The next year I chose to not do it, which meant I couldn't patrol by myself.  No problem, who wants to patrol by themselves anyway?  That would be boring.  And it was causing me so much stress that I never regretted that decision. 

But, this year I knew that I wanted to end this year being a full auxiliary member of the National Ski Patrol.  Hopefully we will move in the coming year and that will help us get on the volunteer ski patrol of our next closest ski hill easily.

So, I just decided I had to do it.  That helped with some of the stress, but not the fear.  I didn't even review rappelling until the night before I had to do it.  Then my husband when over everything with me in detail - a couple times, and I just took the attitude that I could do it. 

The thing with my fear is, I never doubt I can do it.  I believe I can do anything I choose to do.  But, do I want to do it?  What's the point?  I know I can be near snakes and not die.  Why would I want to be?  I know I have the ability to put on a harness, hook up my rope, and the knowledge of how to manage that rope so I easily rappel and don't plummet to the ground.  I don't question the safety of it.  But I don't enjoy it in any way, so why would I? 

Don't we do enough things we don't like because of work and just plain life.  Why force ourselves over and over again to do something we don't enjoy? 

I'm reminded to "Be Christine" and not apologize for it. 

I remind myself that just because my friends enjoy rock climbing, golfing, and Disneyland, does not mean I have to pretend to enjoy these things.  Now, I can respect their choices of activities and I can even enjoy listening to stories of their trips and ask about their trips.  I think of all the people who have no clue why I would walk 80 miles through a mountain range, but patiently listen to me talk excitedly about it.  But, that does not mean I have to do those activities.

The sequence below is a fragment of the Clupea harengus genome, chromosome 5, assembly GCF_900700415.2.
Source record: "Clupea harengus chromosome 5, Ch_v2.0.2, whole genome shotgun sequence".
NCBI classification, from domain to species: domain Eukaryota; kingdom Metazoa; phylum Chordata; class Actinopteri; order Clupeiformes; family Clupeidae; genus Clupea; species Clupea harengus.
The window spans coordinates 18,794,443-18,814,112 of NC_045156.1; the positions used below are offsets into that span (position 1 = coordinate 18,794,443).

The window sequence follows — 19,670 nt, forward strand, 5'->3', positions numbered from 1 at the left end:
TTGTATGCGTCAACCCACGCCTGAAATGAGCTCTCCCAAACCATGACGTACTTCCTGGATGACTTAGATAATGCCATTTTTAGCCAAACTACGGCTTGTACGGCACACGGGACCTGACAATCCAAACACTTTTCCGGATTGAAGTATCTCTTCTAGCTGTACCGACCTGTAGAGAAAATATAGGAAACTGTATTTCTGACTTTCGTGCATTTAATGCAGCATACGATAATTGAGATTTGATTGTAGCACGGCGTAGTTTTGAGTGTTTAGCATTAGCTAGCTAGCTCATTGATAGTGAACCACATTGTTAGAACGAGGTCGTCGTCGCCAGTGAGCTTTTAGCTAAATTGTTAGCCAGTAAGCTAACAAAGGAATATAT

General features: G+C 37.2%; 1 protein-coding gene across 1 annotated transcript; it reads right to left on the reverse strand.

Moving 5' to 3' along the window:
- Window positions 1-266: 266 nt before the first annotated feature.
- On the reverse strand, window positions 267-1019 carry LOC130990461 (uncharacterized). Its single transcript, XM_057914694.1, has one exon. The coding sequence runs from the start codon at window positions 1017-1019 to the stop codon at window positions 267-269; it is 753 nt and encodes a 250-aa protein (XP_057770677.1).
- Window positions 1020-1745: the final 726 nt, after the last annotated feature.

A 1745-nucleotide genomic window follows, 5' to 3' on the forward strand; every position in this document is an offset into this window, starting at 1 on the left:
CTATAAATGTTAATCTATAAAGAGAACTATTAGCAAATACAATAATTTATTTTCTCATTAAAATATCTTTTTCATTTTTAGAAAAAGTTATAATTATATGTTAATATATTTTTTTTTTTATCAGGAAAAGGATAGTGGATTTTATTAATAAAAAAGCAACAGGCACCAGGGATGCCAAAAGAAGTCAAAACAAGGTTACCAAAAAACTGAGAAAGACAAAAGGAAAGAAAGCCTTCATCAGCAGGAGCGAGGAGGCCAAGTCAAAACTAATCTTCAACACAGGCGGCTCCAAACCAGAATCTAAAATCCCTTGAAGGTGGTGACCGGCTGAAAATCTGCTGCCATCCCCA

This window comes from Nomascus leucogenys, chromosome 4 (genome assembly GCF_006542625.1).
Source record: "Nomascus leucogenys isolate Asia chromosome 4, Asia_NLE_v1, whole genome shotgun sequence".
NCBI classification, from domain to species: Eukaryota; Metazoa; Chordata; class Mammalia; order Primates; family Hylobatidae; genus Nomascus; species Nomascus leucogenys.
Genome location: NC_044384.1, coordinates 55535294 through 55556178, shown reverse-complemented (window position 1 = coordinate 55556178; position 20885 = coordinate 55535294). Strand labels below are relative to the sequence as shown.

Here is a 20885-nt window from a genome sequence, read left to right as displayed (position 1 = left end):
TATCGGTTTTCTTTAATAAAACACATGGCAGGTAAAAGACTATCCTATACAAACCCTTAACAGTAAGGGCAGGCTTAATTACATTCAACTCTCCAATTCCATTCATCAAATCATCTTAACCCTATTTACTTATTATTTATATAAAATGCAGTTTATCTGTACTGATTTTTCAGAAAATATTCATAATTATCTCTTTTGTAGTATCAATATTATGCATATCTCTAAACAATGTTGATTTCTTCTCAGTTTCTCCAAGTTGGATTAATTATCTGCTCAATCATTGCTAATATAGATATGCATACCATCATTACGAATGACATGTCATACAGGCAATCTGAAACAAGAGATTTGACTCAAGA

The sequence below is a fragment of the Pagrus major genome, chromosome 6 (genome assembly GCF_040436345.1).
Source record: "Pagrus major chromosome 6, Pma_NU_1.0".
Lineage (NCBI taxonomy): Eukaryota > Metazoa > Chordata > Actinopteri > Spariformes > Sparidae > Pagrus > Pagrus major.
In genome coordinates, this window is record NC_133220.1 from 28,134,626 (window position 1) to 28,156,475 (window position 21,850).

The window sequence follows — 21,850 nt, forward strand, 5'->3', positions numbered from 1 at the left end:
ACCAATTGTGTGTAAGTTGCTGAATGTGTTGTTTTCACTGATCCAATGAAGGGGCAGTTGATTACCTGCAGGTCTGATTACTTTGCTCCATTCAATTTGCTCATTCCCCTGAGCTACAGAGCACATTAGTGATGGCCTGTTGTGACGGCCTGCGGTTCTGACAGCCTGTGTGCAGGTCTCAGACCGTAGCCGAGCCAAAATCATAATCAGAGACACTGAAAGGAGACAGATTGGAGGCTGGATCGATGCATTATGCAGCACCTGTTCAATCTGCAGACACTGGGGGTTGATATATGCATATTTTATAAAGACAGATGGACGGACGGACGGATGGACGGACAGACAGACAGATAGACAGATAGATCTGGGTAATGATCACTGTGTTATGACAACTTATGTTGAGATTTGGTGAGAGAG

Anyway back to fear.  Yesterday, on a crisp, cold, blue sky day, I successfully rappelled out of the chair lift again.  A perfectly good chair lift that would have started back up with the flick of a switch.  And I am proud of myself for doing it without my husband or any of my friends in that chair with me.  But does that mean my fear has gone away?  No.  Does that mean I won't stress about it every time I have to do it, just because I know I can do it?  No.   

In this case, this is a fear that I choose to face because it's a small piece of something larger, which I enjoy.  But, I don't necessarily believe we have to face all of our irrational fears to be better people.  Fear isn't a bad emotion.  It's ok to recognize it and it often keeps us safe. 

Don't be afraid of fear, respect it, listen to it, and choose when to overcome it and when to let it be.

Friday, December 2, 2011

The Husband's Favorite Pecan Pie

The holidays are all about getting our favorite once a year foods.  Last year I shared our favorite cookie recipes, this wonderful Cinnamon Shortbread cookie from my husband's grandmother.

Every year dear husband asks for this Pecan Pie.  I drag my heals because there is just so much sugar in Pecan Pie, but I guess once a year isn't going to hurt any of us, except for that hour of sugar coma and slight headache after eating the pie - am I the only one that experiences these effects?

Anyway, this year we were at my mother-in-law's for Thanksgiving.  She is a wonderful cook, and she has always been amazingly generous with her kitchen and allowing me to cook in it.  So, she allowed me to make the Pecan Pie.  In fact, we were in Ohio early and my mother-in-law and I cooked Thanksgiving dinner together on Wed/Thurs.  For those of you that have not enjoyed the pleasure of working in the kitchen with someone else.  Try it.  Especially someone that is a great cook and you enjoy spending time with.  The day will fly by as you chat and move around each other.  But back to the pie....